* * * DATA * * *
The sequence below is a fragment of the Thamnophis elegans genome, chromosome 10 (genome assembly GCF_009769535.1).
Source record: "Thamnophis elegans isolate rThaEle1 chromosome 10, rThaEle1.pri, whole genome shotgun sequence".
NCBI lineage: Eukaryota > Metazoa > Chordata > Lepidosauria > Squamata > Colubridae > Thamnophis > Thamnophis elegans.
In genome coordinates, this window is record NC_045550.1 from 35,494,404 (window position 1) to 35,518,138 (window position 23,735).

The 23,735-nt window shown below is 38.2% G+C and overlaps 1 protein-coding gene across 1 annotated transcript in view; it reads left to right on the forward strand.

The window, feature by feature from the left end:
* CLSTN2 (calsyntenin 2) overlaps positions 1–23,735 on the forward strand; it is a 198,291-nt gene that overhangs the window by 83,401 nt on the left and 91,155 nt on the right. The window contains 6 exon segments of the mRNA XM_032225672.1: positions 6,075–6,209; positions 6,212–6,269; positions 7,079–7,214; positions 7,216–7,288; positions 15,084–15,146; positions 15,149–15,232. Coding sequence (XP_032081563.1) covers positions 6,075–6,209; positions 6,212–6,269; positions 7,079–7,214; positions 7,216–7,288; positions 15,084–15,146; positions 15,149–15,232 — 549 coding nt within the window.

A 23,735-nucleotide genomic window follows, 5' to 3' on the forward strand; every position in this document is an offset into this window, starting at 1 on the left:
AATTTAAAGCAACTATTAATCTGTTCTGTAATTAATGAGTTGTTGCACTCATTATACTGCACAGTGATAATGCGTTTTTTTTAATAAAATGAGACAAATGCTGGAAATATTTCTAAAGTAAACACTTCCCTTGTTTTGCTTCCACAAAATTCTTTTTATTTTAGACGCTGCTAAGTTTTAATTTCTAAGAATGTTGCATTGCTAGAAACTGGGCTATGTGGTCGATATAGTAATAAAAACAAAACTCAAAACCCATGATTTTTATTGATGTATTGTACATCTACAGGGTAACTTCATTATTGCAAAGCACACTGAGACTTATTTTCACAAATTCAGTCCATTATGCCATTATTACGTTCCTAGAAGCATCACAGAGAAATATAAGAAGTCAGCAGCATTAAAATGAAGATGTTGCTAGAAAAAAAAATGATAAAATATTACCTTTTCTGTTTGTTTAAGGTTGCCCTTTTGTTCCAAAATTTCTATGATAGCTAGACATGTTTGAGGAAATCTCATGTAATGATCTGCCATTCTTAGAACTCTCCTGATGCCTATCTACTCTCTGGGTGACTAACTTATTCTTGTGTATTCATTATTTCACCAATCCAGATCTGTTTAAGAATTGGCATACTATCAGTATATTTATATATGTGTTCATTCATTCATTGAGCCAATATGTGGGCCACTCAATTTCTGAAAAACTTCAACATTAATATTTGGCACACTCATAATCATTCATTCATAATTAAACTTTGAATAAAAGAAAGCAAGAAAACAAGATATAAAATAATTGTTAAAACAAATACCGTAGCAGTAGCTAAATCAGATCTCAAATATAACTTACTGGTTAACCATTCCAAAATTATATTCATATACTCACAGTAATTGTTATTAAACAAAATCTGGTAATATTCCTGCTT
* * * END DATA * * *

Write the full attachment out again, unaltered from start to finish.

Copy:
The sequence below is a fragment of the Thamnophis elegans genome, chromosome 10 (genome assembly GCF_009769535.1).
Source record: "Thamnophis elegans isolate rThaEle1 chromosome 10, rThaEle1.pri, whole genome shotgun sequence".
NCBI lineage: Eukaryota > Metazoa > Chordata > Lepidosauria > Squamata > Colubridae > Thamnophis > Thamnophis elegans.
In genome coordinates, this window is record NC_045550.1 from 35,494,404 (window position 1) to 35,518,138 (window position 23,735).

The 23,735-nt window shown below is 38.2% G+C and overlaps 1 protein-coding gene across 1 annotated transcript in view; it reads left to right on the forward strand.

The window, feature by feature from the left end:
* CLSTN2 (calsyntenin 2) overlaps positions 1–23,735 on the forward strand; it is a 198,291-nt gene that overhangs the window by 83,401 nt on the left and 91,155 nt on the right. The window contains 6 exon segments of the mRNA XM_032225672.1: positions 6,075–6,209; positions 6,212–6,269; positions 7,079–7,214; positions 7,216–7,288; positions 15,084–15,146; positions 15,149–15,232. Coding sequence (XP_032081563.1) covers positions 6,075–6,209; positions 6,212–6,269; positions 7,079–7,214; positions 7,216–7,288; positions 15,084–15,146; positions 15,149–15,232 — 549 coding nt within the window.

A 23,735-nucleotide genomic window follows, 5' to 3' on the forward strand; every position in this document is an offset into this window, starting at 1 on the left:
AATTTAAAGCAACTATTAATCTGTTCTGTAATTAATGAGTTGTTGCACTCATTATACTGCACAGTGATAATGCGTTTTTTTTAATAAAATGAGACAAATGCTGGAAATATTTCTAAAGTAAACACTTCCCTTGTTTTGCTTCCACAAAATTCTTTTTATTTTAGACGCTGCTAAGTTTTAATTTCTAAGAATGTTGCATTGCTAGAAACTGGGCTATGTGGTCGATATAGTAATAAAAACAAAACTCAAAACCCATGATTTTTATTGATGTATTGTACATCTACAGGGTAACTTCATTATTGCAAAGCACACTGAGACTTATTTTCACAAATTCAGTCCATTATGCCATTATTACGTTCCTAGAAGCATCACAGAGAAATATAAGAAGTCAGCAGCATTAAAATGAAGATGTTGCTAGAAAAAAAAATGATAAAATATTACCTTTTCTGTTTGTTTAAGGTTGCCCTTTTGTTCCAAAATTTCTATGATAGCTAGACATGTTTGAGGAAATCTCATGTAATGATCTGCCATTCTTAGAACTCTCCTGATGCCTATCTACTCTCTGGGTGACTAACTTATTCTTGTGTATTCATTATTTCACCAATCCAGATCTGTTTAAGAATTGGCATACTATCAGTATATTTATATATGTGTTCATTCATTCATTGAGCCAATATGTGGGCCACTCAATTTCTGAAAAACTTCAACATTAATATTTGGCACACTCATAATCATTCATTCATAATTAAACTTTGAATAAAAGAAAGCAAGAAAACAAGATATAAAATAATTGTTAAAACAAATACCGTAGCAGTAGCTAAATCAGATCTCAAATATAACTTACTGGTTAACCATTCCAAAATTATATTCATATACTCACAGTAATTGTTATTAAACAAAATCTGGTAATATTCCTGCTT